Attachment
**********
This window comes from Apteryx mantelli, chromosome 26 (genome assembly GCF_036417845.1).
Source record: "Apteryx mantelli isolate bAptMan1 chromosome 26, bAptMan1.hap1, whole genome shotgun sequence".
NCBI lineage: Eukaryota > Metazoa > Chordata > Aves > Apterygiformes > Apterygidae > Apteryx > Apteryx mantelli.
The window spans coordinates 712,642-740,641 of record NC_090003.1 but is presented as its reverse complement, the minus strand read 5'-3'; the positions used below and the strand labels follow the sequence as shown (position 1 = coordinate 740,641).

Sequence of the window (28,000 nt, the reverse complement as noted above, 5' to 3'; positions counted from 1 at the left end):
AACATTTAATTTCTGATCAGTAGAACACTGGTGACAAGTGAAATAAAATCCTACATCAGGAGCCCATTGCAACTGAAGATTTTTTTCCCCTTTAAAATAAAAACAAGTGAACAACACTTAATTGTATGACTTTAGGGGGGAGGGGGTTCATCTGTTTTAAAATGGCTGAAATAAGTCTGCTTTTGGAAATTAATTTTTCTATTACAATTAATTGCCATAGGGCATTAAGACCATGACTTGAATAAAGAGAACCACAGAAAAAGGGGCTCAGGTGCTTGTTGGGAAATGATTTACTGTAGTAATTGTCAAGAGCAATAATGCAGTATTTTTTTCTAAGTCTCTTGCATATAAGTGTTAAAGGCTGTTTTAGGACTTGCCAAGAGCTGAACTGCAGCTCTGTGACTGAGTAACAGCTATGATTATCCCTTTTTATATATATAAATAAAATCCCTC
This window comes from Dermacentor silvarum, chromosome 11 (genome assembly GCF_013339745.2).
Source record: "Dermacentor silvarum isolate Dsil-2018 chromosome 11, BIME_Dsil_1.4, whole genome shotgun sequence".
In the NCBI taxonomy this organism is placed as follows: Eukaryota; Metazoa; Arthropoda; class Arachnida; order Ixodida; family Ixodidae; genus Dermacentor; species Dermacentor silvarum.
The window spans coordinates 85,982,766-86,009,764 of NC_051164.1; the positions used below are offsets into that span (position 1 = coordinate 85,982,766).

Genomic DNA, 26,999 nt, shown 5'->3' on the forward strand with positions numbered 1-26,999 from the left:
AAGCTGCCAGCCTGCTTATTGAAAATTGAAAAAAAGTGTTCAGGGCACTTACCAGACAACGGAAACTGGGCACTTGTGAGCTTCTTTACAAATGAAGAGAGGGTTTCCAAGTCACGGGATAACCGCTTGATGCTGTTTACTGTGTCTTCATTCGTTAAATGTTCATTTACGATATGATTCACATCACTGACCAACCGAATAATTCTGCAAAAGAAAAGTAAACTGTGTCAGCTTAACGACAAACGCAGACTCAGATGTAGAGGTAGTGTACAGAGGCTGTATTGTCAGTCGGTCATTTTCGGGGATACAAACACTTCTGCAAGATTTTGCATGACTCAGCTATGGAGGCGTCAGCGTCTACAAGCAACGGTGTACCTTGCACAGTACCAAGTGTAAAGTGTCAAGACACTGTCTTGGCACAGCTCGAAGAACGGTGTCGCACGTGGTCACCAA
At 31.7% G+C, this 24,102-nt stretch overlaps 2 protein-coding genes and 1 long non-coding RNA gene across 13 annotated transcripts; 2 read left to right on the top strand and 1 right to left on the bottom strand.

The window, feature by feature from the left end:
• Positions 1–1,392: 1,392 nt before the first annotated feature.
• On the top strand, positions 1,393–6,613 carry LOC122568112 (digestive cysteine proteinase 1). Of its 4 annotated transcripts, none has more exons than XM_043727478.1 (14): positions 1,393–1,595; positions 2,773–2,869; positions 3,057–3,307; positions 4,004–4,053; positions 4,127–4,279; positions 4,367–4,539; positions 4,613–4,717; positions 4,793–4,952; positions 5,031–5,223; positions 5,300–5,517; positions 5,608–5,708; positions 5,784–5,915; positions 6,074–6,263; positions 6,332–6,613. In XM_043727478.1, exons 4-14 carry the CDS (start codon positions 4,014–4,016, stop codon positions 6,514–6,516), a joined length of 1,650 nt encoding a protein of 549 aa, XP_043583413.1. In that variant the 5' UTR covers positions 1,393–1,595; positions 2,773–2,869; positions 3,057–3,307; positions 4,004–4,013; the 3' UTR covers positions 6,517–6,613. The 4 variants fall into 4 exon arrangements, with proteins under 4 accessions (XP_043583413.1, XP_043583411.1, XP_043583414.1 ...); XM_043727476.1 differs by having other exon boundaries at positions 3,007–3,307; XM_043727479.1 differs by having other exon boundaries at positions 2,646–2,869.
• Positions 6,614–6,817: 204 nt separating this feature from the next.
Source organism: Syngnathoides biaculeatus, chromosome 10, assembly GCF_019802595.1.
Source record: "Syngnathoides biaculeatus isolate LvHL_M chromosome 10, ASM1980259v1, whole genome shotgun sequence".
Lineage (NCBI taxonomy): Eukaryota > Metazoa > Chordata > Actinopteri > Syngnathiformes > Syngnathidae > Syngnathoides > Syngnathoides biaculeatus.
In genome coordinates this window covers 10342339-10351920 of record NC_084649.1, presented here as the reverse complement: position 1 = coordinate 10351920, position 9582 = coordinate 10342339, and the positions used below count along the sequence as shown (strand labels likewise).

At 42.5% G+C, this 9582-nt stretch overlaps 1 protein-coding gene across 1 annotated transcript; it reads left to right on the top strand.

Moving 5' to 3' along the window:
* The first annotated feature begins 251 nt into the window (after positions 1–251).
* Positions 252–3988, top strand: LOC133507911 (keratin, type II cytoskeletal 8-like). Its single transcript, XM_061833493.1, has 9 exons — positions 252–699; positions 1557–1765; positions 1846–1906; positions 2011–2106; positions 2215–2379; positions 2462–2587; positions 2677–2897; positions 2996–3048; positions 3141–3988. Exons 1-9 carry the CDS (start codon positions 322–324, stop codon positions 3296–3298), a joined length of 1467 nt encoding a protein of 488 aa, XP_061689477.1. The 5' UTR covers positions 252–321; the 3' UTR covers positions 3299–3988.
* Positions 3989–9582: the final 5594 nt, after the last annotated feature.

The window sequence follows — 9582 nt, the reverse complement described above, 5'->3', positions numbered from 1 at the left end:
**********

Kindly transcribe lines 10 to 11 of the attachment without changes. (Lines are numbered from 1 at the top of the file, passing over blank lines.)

The window spans coordinates 85,982,766-86,009,764 of NC_051164.1; the positions used below are offsets into that span (position 1 = coordinate 85,982,766).

Genomic DNA, 26,999 nt, shown 5'->3' on the forward strand with positions numbered 1-26,999 from the left: